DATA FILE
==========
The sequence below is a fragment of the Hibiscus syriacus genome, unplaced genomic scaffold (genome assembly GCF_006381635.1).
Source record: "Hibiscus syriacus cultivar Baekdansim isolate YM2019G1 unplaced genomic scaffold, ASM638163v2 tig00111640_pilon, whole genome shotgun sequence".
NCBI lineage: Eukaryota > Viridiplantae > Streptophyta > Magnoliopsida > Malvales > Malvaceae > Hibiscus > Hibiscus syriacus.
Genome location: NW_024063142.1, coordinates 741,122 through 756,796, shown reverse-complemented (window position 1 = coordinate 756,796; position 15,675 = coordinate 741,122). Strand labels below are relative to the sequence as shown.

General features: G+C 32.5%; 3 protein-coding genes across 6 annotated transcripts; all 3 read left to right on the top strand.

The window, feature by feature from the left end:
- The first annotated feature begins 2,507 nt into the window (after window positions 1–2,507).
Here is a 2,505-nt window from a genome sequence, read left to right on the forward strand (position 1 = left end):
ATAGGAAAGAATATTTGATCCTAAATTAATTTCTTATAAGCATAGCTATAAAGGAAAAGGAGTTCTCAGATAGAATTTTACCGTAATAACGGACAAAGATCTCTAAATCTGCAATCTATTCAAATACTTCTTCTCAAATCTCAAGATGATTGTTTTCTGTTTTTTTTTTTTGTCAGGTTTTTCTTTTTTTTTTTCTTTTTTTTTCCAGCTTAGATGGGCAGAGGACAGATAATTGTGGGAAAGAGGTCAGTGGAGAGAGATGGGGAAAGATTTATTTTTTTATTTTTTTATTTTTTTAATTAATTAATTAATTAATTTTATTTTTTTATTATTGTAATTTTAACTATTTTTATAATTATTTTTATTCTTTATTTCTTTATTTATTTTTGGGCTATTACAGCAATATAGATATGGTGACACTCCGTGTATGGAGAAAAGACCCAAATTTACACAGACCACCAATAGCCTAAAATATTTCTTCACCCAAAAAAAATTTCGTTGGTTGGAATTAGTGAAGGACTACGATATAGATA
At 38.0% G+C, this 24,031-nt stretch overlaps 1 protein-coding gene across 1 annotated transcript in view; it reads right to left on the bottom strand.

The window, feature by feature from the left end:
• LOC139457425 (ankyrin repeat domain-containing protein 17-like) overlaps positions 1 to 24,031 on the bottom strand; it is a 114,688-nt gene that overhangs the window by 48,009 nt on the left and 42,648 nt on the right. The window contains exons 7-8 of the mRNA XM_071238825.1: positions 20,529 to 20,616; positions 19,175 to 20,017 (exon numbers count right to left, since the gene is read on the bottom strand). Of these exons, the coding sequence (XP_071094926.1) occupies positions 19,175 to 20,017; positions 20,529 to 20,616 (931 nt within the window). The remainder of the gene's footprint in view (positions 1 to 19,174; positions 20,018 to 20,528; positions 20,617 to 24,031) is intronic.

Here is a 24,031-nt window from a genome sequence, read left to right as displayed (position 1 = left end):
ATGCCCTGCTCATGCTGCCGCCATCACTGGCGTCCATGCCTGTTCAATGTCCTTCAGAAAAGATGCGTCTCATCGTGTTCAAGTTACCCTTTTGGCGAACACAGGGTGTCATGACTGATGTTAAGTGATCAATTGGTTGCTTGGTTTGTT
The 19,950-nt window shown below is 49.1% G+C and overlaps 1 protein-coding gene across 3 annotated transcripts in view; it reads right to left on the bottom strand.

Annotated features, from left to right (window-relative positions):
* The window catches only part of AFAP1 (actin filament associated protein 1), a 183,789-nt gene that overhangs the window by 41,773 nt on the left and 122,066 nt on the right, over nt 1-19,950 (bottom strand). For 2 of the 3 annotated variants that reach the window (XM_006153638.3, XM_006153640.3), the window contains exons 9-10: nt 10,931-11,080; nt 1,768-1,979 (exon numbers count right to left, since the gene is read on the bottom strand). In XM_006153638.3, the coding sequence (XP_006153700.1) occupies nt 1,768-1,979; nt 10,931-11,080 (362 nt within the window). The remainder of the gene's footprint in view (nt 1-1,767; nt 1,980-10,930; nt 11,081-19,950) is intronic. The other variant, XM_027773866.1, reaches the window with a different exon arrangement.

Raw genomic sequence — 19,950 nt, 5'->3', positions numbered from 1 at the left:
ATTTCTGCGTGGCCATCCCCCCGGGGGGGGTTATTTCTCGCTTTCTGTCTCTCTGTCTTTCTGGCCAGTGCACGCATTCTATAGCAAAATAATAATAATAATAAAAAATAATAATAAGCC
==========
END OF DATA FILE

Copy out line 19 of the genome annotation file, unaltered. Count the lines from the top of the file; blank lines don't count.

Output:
ATTTCTGCGTGGCCATCCCCCCGGGGGGGGTTATTTCTCGCTTTCTGTCTCTCTGTCTTTCTGGCCAGTGCACGCATTCTATAGCAAAATAATAATAATAATAAAAAATAATAATAAGCC